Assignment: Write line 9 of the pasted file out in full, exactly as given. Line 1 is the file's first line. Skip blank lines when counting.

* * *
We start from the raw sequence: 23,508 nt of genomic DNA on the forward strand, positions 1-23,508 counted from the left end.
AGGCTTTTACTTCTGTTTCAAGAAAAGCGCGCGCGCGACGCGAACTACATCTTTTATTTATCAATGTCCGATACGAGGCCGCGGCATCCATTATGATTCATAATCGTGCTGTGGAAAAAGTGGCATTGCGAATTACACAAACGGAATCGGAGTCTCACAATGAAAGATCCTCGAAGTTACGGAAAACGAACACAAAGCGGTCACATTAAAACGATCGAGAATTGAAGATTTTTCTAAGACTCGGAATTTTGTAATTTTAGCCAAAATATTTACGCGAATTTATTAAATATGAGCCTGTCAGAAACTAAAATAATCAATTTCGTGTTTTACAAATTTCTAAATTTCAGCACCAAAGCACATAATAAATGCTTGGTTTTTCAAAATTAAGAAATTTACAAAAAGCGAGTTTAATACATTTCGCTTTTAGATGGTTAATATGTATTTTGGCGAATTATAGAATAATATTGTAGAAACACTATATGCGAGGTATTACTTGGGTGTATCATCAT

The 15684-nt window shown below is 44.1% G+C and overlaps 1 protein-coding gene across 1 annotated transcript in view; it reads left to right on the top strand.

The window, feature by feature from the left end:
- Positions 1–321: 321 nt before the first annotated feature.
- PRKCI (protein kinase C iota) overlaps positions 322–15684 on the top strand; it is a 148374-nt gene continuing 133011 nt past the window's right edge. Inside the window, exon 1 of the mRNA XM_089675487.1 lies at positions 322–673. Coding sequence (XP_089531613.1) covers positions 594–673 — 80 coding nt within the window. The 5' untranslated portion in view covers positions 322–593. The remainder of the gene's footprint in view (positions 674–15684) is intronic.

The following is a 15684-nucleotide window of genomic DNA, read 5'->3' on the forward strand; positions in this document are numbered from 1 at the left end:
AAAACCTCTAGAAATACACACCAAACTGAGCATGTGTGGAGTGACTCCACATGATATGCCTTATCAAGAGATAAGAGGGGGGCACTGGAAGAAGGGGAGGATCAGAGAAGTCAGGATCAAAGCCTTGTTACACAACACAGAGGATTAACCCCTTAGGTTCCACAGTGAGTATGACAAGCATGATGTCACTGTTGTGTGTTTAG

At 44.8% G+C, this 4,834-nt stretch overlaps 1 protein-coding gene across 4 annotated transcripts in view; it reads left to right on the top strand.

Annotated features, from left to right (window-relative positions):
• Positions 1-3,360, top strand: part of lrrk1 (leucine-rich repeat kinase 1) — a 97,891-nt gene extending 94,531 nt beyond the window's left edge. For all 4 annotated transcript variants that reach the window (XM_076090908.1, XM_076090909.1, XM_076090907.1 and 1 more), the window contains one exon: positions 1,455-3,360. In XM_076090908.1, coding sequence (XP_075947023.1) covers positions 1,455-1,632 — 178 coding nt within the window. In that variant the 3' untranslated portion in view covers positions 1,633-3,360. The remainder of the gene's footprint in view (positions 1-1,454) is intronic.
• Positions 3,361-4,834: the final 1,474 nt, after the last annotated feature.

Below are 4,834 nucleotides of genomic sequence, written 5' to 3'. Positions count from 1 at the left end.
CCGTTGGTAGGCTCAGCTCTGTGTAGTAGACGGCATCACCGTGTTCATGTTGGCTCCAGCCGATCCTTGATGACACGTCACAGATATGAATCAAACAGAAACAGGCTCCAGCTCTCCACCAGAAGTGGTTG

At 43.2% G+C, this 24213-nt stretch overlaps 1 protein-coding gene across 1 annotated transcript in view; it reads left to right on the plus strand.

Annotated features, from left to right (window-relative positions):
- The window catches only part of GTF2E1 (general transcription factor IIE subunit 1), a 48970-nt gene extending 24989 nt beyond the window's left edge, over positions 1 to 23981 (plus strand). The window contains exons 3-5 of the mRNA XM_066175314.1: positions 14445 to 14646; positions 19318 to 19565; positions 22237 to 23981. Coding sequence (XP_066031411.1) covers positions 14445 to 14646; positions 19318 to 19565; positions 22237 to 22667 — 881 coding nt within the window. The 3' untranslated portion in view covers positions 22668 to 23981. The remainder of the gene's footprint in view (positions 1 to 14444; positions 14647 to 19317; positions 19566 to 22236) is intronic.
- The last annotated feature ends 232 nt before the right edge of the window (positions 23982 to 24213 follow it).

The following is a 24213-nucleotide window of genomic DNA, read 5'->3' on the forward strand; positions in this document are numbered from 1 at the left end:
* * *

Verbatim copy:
At 44.8% G+C, this 4,834-nt stretch overlaps 1 protein-coding gene across 4 annotated transcripts in view; it reads left to right on the top strand.